A painting by Estelle Peck Ishigo from the collection of Allen H. Eaton. "Disloyal" Japanese Americans leave Heart Mountain, Wyo. for Tule Lake Segregation Center in California on Sept. 21, 1943.
A painting by Estelle Peck Ishigo from the collection of Allen H. Eaton. “Disloyal” Japanese Americans leave Heart Mountain, Wyo. for Tule Lake Segregation Center in California on Sept. 21, 1943.

Rafu Wire and Staff Reports

Protests by Japanese American groups have led an East Coast auction house to cancel a sale of 450 photos and artifacts from World War II internment camps.

The move comes after thousands of Japanese Americans, advocacy groups and supporters posted their opposition to the sale on social media and the auction house’s Facebook page.

A change.org petition titled “Japanese American History: NOT for Sale” collected more than 7,600 signatures. A Facebook page with the same title had more than 6,500 “likes.”

An update on change.org reads, “Thanks to the combined community elements — the threat of a lawsuit, the help of our most famous Japanese American, George Takei, and the united voices of thousands of Japanese American individuals and supporters who expressed outrage and signed this petition, posted to Facebook and tweeted out messages, and the media attention, we achieved our goal — the Japanese American lots were pulled from the Rago auction block, thus delaying sale of the Eaton collection and giving us time to explore alternatives.

“Your advocacy helped reclaim our own story and make this is a proud moment for us all. Please sign this petition to support good-faith negotiations to occur for the future of the Eaton collection.”

“We know what the internment camps were,” Rago Arts and Auction Center founding partner David Rago said Thursday. “We know that it was a disgraceful period in American history, but we did not understand the continued emotional impact embodied within the material. We just didn’t get it.”

The collection includes artifacts and hundreds photos of people of Japanese descent who were imprisoned over fears they were spies. It also contains dozens of arts and crafts they made. Roughly 120,000 Japanese Americans were incarcerated at 10 relocation camps after the Dec. 7, 1941, bombing of Pearl Harbor by Japan.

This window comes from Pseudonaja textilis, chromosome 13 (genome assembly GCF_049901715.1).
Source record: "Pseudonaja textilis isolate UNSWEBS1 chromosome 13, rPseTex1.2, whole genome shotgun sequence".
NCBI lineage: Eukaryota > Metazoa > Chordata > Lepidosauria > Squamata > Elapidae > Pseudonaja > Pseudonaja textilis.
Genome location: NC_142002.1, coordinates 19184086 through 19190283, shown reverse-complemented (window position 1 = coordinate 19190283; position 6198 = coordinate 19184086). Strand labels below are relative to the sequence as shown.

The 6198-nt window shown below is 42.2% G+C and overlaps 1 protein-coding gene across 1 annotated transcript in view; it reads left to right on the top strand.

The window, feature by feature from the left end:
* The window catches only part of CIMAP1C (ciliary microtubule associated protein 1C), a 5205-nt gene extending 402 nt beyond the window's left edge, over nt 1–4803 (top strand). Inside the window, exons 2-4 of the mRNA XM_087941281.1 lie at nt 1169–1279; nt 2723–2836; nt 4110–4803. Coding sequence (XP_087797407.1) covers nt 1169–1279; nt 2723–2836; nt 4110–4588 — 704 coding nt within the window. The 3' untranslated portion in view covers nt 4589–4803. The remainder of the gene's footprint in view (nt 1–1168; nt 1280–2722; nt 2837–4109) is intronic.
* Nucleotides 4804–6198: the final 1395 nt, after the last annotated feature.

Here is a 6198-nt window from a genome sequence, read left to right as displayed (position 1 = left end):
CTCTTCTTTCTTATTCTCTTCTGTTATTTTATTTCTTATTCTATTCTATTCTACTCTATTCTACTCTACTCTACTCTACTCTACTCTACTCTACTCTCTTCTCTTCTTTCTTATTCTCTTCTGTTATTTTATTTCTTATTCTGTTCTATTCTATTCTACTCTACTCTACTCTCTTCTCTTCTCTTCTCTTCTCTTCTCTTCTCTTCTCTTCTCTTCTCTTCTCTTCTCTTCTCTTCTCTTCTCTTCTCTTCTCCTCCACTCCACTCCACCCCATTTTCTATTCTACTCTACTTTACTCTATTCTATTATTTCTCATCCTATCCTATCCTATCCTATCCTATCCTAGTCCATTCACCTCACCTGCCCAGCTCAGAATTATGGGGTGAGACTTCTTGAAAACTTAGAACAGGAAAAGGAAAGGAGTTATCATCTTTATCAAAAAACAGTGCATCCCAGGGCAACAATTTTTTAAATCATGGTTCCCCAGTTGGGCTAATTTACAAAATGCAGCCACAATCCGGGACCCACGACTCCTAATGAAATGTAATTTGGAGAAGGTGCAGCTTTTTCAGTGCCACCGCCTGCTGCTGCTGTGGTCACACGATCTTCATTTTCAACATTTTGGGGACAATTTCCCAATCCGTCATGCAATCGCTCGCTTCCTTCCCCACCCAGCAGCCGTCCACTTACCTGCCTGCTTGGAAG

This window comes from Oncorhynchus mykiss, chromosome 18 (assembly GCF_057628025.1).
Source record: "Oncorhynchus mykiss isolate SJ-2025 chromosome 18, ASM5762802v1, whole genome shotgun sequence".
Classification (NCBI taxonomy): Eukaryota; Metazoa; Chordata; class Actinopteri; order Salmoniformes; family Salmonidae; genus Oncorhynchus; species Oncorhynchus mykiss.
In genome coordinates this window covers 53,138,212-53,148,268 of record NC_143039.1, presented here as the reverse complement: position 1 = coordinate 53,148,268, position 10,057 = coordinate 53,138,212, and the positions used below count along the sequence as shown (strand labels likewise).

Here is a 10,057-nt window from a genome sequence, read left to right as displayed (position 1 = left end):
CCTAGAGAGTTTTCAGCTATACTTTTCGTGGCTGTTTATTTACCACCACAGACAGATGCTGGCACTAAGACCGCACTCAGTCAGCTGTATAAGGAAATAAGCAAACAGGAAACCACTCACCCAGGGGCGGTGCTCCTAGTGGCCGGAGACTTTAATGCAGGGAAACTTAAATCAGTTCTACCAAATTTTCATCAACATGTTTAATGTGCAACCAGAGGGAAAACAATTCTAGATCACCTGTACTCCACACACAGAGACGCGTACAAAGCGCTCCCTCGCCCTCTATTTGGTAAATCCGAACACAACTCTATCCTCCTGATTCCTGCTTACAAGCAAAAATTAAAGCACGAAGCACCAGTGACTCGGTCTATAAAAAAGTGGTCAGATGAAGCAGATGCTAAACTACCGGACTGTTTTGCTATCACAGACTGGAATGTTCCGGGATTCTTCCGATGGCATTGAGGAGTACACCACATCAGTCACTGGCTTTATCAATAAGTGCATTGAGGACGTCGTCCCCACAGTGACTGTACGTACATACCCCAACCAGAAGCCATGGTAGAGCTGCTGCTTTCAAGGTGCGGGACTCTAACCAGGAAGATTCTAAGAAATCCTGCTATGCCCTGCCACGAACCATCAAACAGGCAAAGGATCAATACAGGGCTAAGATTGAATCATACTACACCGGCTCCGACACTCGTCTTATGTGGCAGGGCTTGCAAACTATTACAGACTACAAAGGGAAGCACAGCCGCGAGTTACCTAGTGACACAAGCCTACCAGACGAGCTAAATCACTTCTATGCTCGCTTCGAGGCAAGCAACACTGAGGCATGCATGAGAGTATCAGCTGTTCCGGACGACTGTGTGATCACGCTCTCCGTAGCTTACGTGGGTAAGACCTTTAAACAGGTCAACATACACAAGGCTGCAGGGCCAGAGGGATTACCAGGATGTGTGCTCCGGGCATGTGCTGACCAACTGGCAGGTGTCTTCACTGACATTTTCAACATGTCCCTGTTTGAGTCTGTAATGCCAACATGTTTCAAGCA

The New Jersey auction house has declined to identify the owner of the collection, which internees gave to historian Allen H. Eaton while he was researching his 1952 book, “Beauty Behind Barbed Wire: The Arts of the Japanese in Our War Relocation Camps.” Eaton’s daughter sold the lot to the unnamed consigner.

Last fall, the consigner came to the auction house to enlist help in finding the most appropriate home for the collection, Rago said, adding that he didn’t realize there would be such a backlash.

“We were taken by surprise. We didn’t want to trouble anybody. It’s not good personally, it’s not good on any level,” he said.

Rago said the auction house will now try to find the “appropriate repository” for the items.

“There are many that are interested,” he said, but declined to elaborate.

Democratic Rep. Mike Honda of San Jose, who was interned in Amache, Colo., as a child, says the auction house made the right move.

“These artifacts reflect personal family memories of one of the darkest periods in U.S. history,” he told The San Jose Mercury News. “These items belong with the families, or in museums so future generations can learn from them.”

Rago said he can’t put a value on the lot but said it’s worth more than $25,000.

“In some respects,” he said, “the material is priceless.”

The Heart Mountain Wyoming Foundation, which had offered to buy the collection, issued the following statement on April 15.


The Heart Mountain Wyoming Foundation (HMWF) is pleased to report the withdrawal of the Japanese American incarceration items from the Allen Eaton collection, which were slated for public auction Friday, April 17, 2015, in Lambertville, New Jersey.

Within hours after legal counsel for the HMWF communicated their intent to file a lawsuit, the Rago Arts and Auction Center announced that the auction items would be withdrawn.